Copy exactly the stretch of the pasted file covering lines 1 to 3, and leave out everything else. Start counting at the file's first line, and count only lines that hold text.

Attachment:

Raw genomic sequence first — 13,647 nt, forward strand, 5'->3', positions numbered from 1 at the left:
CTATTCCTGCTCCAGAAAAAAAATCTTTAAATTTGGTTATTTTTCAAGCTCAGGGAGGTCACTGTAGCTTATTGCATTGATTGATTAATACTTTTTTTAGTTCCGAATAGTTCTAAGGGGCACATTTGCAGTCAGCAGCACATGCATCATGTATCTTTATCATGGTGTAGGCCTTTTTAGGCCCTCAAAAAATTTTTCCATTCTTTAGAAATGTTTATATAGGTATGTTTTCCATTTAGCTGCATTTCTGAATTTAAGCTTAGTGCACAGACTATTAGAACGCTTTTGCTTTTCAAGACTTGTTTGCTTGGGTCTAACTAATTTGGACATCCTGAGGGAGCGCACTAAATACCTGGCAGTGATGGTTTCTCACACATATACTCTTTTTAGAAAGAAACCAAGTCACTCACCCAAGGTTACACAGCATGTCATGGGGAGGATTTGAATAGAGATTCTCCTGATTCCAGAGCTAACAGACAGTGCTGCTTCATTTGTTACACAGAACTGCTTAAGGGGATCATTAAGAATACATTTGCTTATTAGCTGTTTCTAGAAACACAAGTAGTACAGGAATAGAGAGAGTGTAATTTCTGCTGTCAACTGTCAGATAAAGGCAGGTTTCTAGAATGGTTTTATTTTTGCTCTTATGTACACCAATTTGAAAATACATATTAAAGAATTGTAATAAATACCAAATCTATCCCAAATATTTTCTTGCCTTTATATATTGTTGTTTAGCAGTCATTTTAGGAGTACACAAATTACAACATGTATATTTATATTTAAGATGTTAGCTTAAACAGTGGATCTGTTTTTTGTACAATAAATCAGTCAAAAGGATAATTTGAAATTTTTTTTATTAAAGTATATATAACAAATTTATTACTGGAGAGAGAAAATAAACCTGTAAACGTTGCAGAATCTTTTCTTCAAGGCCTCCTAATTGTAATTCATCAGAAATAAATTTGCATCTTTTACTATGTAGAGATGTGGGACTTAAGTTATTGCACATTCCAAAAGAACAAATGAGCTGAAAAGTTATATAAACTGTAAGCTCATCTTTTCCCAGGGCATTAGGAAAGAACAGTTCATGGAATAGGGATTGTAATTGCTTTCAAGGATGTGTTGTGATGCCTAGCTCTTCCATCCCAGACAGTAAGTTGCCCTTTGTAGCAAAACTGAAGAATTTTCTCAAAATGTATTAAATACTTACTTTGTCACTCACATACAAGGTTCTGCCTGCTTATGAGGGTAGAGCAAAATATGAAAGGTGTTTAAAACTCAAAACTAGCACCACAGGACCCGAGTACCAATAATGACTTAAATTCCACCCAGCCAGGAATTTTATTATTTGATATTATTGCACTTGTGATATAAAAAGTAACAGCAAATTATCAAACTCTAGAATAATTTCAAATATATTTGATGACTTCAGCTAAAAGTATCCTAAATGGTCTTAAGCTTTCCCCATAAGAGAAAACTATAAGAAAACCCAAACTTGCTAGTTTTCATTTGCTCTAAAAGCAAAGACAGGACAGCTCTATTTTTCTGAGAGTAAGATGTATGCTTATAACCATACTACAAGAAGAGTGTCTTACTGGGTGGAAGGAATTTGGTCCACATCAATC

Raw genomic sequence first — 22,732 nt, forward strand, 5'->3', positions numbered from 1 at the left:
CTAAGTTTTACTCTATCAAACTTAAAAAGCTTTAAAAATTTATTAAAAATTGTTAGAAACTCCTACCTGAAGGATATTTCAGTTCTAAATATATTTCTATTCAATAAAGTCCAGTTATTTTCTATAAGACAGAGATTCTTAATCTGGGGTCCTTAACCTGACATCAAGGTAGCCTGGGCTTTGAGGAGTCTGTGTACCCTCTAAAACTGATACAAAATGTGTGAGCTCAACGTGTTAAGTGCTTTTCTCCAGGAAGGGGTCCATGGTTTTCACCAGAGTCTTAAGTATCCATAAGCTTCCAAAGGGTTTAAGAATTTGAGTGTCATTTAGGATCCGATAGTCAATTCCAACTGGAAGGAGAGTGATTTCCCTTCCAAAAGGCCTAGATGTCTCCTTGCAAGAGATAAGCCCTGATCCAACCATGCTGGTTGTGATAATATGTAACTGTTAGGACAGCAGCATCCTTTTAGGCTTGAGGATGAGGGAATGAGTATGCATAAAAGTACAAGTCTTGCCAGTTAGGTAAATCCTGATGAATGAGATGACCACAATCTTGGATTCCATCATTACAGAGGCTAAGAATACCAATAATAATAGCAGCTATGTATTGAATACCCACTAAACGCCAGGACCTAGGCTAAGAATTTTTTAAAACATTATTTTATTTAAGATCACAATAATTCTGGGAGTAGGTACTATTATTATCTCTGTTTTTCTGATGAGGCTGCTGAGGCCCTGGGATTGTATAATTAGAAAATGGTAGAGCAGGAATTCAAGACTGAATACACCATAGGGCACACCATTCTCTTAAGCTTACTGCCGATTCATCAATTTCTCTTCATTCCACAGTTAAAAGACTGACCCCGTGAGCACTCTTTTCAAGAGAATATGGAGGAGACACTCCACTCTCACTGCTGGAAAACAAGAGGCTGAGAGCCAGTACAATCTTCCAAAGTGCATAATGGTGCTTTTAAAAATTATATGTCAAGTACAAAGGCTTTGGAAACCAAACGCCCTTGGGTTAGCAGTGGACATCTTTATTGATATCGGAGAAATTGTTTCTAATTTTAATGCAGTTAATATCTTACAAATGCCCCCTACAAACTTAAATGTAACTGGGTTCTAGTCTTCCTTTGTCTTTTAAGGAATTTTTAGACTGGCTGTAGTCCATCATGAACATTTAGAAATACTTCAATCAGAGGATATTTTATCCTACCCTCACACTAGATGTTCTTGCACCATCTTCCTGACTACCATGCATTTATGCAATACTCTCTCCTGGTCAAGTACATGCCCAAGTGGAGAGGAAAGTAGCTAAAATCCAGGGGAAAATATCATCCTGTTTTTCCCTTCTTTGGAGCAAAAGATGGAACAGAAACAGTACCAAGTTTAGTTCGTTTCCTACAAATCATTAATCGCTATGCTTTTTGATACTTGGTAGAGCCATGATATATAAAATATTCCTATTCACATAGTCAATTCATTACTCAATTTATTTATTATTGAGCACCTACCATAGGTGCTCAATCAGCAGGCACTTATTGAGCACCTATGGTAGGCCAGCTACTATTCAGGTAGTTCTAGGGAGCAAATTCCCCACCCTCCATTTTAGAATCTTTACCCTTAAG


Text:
Raw genomic sequence first — 13,647 nt, forward strand, 5'->3', positions numbered from 1 at the left:
CTATTCCTGCTCCAGAAAAAAAATCTTTAAATTTGGTTATTTTTCAAGCTCAGGGAGGTCACTGTAGCTTATTGCATTGATTGATTAATACTTTTTTTAGTTCCGAATAGTTCTAAGGGGCACATTTGCAGTCAGCAGCACATGCATCATGTATCTTTATCATGGTGTAGGCCTTTTTAGGCCCTCAAAAAATTTTTCCATTCTTTAGAAATGTTTATATAGGTATGTTTTCCATTTAGCTGCATTTCTGAATTTAAGCTTAGTGCACAGACTATTAGAACGCTTTTGCTTTTCAAGACTTGTTTGCTTGGGTCTAACTAATTTGGACATCCTGAGGGAGCGCACTAAATACCTGGCAGTGATGGTTTCTCACACATATACTCTTTTTAGAAAGAAACCAAGTCACTCACCCAAGGTTACACAGCATGTCATGGGGAGGATTTGAATAGAGATTCTCCTGATTCCAGAGCTAACAGACAGTGCTGCTTCATTTGTTACACAGAACTGCTTAAGGGGATCATTAAGAATACATTTGCTTATTAGCTGTTTCTAGAAACACAAGTAGTACAGGAATAGAGAGAGTGTAATTTCTGCTGTCAACTGTCAGATAAAGGCAGGTTTCTAGAATGGTTTTATTTTTGCTCTTATGTACACCAATTTGAAAATACATATTAAAGAATTGTAATAAATACCAAATCTATCCCAAATATTTTCTTGCCTTTATATATTGTTGTTTAGCAGTCATTTTAGGAGTACACAAATTACAACATGTATATTTATATTTAAGATGTTAGCTTAAACAGTGGATCTGTTTTTTGTACAATAAATCAGTCAAAAGGATAATTTGAAATTTTTTTTATTAAAGTATATATAACAAATTTATTACTGGAGAGAGAAAATAAACCTGTAAACGTTGCAGAATCTTTTCTTCAAGGCCTCCTAATTGTAATTCATCAGAAATAAATTTGCATCTTTTACTATGTAGAGATGTGGGACTTAAGTTATTGCACATTCCAAAAGAACAAATGAGCTGAAAAGTTATATAAACTGTAAGCTCATCTTTTCCCAGGGCATTAGGAAAGAACAGTTCATGGAATAGGGATTGTAATTGCTTTCAAGGATGTGTTGTGATGCCTAGCTCTTCCATCCCAGACAGTAAGTTGCCCTTTGTAGCAAAACTGAAGAATTTTCTCAAAATGTATTAAATACTTACTTTGTCACTCACATACAAGGTTCTGCCTGCTTATGAGGGTAGAGCAAAATATGAAAGGTGTTTAAAACTCAAAACTAGCACCACAGGACCCGAGTACCAATAATGACTTAAATTCCACCCAGCCAGGAATTTTATTATTTGATATTATTGCACTTGTGATATAAAAAGTAACAGCAAATTATCAAACTCTAGAATAATTTCAAATATATTTGATGACTTCAGCTAAAAGTATCCTAAATGGTCTTAAGCTTTCCCCATAAGAGAAAACTATAAGAAAACCCAAACTTGCTAGTTTTCATTTGCTCTAAAAGCAAAGACAGGACAGCTCTATTTTTCTGAGAGTAAGATGTATGCTTATAACCATACTACAAGAAGAGTGTCTTACTGGGTGGAAGGAATTTGGTCCACATCAATC

Raw genomic sequence first — 22,732 nt, forward strand, 5'->3', positions numbered from 1 at the left: